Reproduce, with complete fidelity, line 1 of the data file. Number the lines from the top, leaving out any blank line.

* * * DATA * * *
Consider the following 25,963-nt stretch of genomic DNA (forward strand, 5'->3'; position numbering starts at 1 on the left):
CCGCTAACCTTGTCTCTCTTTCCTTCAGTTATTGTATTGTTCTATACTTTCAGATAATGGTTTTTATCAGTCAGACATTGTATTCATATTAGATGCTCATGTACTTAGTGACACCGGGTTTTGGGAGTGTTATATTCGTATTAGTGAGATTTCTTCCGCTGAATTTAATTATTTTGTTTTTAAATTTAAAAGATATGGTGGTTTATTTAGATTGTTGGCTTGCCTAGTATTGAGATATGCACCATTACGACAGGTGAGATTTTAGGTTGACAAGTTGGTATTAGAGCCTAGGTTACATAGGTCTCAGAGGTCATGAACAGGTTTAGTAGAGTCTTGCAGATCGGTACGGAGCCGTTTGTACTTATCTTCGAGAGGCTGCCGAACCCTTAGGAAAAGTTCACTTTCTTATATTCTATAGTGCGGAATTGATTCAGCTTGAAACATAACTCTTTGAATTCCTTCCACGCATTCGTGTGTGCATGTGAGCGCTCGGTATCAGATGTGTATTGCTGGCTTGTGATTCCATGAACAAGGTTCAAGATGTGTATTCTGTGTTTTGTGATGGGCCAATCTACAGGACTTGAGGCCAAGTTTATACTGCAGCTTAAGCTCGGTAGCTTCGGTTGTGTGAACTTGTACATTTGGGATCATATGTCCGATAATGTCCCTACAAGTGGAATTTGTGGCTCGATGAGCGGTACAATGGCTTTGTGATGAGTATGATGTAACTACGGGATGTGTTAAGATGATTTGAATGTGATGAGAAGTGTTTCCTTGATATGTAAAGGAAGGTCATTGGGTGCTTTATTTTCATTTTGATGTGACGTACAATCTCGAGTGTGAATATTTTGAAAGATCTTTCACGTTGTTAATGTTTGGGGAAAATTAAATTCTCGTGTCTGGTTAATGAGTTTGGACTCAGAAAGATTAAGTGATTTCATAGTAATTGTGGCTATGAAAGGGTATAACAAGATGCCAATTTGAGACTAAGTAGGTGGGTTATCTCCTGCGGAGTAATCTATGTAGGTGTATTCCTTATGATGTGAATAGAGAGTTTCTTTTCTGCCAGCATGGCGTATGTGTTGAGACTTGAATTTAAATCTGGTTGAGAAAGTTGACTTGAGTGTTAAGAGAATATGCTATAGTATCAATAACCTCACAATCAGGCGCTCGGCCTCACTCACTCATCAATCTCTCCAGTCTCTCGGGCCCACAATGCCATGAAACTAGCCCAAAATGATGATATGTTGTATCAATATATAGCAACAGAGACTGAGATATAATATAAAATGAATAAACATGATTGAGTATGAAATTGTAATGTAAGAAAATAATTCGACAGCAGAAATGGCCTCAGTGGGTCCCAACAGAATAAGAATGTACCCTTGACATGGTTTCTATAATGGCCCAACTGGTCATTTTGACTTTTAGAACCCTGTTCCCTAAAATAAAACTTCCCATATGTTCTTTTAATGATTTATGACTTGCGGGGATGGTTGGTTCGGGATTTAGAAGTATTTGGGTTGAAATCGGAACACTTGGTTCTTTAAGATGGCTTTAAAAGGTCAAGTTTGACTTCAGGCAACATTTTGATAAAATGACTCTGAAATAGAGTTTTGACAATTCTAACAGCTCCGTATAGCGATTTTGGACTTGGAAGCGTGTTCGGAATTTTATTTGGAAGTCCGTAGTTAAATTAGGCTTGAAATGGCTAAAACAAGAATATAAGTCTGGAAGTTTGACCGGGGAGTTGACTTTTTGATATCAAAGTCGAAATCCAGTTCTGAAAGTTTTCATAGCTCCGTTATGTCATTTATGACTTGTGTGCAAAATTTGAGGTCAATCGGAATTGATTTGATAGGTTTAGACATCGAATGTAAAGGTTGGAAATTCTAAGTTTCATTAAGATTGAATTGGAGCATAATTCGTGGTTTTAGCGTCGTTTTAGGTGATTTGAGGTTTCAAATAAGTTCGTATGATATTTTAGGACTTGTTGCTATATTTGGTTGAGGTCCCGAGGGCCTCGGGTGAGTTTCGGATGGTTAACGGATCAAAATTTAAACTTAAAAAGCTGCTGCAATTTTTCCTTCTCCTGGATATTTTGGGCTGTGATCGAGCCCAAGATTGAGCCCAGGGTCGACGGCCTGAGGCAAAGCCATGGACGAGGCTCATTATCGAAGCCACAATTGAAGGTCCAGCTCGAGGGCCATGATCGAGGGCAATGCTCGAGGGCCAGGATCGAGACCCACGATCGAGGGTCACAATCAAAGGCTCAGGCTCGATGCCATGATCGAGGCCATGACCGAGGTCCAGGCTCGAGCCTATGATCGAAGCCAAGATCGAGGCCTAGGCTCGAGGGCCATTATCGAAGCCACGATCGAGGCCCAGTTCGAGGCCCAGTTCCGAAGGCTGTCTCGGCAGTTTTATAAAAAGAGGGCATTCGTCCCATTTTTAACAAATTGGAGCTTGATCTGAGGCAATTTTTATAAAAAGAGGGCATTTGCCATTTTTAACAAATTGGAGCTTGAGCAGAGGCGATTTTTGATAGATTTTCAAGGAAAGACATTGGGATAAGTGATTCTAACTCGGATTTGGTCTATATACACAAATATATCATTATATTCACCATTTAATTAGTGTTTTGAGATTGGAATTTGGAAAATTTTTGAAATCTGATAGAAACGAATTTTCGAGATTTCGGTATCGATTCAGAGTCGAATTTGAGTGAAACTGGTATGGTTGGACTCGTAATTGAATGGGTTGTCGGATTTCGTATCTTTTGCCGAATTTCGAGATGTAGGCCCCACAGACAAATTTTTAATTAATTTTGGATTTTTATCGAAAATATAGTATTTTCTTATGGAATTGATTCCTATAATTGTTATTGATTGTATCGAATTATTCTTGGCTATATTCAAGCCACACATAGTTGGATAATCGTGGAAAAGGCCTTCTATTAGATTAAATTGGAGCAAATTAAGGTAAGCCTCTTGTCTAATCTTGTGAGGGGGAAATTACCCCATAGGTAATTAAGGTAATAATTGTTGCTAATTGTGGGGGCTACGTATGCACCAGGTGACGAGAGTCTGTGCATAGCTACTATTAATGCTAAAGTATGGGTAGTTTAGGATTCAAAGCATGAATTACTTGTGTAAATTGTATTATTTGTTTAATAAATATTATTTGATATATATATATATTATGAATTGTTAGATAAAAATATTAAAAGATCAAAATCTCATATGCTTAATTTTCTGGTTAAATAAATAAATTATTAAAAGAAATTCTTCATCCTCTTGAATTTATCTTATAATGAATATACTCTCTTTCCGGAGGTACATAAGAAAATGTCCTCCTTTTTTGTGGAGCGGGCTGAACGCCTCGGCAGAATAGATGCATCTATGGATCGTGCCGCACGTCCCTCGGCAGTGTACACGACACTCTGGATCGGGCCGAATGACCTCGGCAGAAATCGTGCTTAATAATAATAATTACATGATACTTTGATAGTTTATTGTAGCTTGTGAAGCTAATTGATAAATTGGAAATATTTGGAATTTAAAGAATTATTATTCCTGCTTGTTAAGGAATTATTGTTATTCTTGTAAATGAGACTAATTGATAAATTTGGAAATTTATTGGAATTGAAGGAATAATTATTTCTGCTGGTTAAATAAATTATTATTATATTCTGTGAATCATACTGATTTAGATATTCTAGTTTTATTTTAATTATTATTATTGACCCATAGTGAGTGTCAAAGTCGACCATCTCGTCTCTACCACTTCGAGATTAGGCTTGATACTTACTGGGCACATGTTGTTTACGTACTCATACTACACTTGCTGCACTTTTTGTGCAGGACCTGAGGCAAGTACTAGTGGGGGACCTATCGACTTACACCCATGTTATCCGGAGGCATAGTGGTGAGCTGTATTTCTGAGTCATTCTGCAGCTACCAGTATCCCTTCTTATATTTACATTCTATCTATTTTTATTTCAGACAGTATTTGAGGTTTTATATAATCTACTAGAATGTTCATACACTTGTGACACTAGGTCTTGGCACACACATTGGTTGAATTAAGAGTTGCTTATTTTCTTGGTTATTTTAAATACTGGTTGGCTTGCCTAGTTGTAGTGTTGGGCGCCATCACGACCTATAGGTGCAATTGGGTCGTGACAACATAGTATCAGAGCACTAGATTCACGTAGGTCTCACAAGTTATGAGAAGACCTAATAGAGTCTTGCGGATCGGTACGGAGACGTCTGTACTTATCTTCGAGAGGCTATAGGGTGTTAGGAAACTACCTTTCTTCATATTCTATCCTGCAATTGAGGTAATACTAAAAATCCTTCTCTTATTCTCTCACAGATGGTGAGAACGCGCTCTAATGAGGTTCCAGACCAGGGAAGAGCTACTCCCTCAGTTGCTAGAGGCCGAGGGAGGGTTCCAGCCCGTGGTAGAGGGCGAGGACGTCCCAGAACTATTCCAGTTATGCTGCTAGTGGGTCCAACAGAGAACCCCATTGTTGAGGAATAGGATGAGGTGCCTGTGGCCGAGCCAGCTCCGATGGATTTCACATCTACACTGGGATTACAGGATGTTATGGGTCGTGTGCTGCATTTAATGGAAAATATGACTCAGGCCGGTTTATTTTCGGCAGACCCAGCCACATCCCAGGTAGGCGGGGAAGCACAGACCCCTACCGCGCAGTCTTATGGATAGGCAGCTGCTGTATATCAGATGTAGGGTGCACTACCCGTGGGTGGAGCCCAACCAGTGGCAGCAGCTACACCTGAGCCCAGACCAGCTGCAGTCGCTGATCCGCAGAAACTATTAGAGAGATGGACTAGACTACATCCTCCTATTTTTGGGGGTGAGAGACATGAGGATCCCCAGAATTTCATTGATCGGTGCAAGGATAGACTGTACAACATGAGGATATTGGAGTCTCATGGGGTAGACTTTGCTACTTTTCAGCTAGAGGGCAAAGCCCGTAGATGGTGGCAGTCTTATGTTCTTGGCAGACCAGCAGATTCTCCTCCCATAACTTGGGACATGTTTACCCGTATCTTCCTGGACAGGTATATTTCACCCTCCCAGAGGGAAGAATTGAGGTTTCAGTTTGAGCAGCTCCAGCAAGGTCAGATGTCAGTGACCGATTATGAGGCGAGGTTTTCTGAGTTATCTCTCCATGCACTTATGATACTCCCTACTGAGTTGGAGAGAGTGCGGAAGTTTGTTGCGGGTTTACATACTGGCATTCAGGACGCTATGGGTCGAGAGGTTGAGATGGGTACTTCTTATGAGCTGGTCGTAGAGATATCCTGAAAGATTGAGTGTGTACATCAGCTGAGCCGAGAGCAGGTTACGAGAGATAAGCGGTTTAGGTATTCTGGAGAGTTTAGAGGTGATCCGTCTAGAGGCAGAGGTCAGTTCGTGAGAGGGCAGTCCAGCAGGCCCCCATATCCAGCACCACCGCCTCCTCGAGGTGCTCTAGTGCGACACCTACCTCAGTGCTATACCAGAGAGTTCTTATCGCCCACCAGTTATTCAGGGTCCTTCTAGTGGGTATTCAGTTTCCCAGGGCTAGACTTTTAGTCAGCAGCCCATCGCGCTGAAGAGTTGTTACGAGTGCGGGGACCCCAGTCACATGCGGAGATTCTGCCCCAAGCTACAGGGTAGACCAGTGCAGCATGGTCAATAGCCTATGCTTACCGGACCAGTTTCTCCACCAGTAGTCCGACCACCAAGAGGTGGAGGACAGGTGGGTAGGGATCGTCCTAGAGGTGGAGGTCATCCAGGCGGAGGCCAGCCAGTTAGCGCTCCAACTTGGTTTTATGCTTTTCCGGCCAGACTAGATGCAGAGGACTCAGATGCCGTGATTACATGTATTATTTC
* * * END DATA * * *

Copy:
Consider the following 25,963-nt stretch of genomic DNA (forward strand, 5'->3'; position numbering starts at 1 on the left):